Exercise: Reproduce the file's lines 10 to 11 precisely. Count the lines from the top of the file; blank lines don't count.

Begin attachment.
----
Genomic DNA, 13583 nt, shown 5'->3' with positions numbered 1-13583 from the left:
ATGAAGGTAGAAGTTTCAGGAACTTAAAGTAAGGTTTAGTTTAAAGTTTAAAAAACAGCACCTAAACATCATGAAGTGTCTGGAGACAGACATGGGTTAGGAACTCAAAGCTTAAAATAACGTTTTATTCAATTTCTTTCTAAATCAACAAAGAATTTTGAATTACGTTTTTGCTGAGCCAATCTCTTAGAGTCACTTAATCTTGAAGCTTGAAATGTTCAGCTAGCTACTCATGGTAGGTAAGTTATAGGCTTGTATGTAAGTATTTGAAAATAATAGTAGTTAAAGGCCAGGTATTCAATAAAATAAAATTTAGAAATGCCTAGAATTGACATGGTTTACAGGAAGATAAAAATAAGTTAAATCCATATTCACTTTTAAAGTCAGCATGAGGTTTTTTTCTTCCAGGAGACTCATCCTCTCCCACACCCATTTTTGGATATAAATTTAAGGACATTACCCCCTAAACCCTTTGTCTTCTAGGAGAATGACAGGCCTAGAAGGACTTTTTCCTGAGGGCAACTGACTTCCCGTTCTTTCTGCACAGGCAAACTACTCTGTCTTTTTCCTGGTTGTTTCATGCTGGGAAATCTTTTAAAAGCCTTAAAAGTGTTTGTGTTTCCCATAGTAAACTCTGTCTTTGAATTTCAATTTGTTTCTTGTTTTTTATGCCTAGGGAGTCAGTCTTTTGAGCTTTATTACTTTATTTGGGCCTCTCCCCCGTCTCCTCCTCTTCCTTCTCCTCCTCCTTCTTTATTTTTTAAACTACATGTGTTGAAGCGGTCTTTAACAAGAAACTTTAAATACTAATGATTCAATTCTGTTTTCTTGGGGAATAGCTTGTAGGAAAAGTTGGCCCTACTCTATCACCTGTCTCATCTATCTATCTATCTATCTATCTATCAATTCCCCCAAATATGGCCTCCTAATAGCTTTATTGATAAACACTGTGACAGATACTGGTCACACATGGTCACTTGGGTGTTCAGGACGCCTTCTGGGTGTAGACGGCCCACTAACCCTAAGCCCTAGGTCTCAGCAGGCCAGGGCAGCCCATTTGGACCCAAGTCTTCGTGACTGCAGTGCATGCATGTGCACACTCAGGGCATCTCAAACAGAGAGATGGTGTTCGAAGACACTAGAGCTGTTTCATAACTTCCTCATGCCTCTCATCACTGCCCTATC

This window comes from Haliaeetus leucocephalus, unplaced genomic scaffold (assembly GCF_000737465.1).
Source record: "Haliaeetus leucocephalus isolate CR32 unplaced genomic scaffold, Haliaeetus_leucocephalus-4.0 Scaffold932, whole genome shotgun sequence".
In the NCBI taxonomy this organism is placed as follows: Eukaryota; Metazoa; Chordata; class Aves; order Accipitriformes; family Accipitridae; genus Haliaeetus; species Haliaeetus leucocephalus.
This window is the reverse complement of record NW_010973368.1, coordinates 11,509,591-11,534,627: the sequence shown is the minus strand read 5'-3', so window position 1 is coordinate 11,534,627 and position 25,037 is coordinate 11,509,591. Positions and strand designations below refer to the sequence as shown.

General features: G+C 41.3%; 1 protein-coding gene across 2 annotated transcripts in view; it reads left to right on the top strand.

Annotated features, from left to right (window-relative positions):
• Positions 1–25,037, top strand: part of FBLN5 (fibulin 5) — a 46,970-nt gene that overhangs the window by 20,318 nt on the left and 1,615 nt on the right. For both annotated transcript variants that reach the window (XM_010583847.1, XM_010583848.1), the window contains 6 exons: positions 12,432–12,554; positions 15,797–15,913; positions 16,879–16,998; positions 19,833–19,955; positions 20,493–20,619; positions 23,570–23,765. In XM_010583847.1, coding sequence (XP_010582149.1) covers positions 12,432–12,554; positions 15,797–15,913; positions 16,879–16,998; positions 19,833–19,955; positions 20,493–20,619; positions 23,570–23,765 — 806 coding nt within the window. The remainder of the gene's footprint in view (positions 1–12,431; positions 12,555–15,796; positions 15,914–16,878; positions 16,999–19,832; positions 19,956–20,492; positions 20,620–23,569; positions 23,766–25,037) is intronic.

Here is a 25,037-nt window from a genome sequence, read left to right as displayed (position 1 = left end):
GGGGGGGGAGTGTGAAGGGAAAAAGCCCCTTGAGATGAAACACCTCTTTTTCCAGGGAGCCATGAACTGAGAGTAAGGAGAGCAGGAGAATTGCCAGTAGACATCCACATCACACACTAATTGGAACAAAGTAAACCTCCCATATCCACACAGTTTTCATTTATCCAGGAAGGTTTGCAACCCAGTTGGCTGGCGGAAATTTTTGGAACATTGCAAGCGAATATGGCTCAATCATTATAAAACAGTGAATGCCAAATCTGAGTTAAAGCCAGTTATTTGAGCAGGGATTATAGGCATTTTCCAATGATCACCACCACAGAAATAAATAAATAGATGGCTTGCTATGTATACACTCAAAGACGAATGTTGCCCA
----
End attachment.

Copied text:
Here is a 25,037-nt window from a genome sequence, read left to right as displayed (position 1 = left end):
GGGGGGGGAGTGTGAAGGGAAAAAGCCCCTTGAGATGAAACACCTCTTTTTCCAGGGAGCCATGAACTGAGAGTAAGGAGAGCAGGAGAATTGCCAGTAGACATCCACATCACACACTAATTGGAACAAAGTAAACCTCCCATATCCACACAGTTTTCATTTATCCAGGAAGGTTTGCAACCCAGTTGGCTGGCGGAAATTTTTGGAACATTGCAAGCGAATATGGCTCAATCATTATAAAACAGTGAATGCCAAATCTGAGTTAAAGCCAGTTATTTGAGCAGGGATTATAGGCATTTTCCAATGATCACCACCACAGAAATAAATAAATAGATGGCTTGCTATGTATACACTCAAAGACGAATGTTGCCCA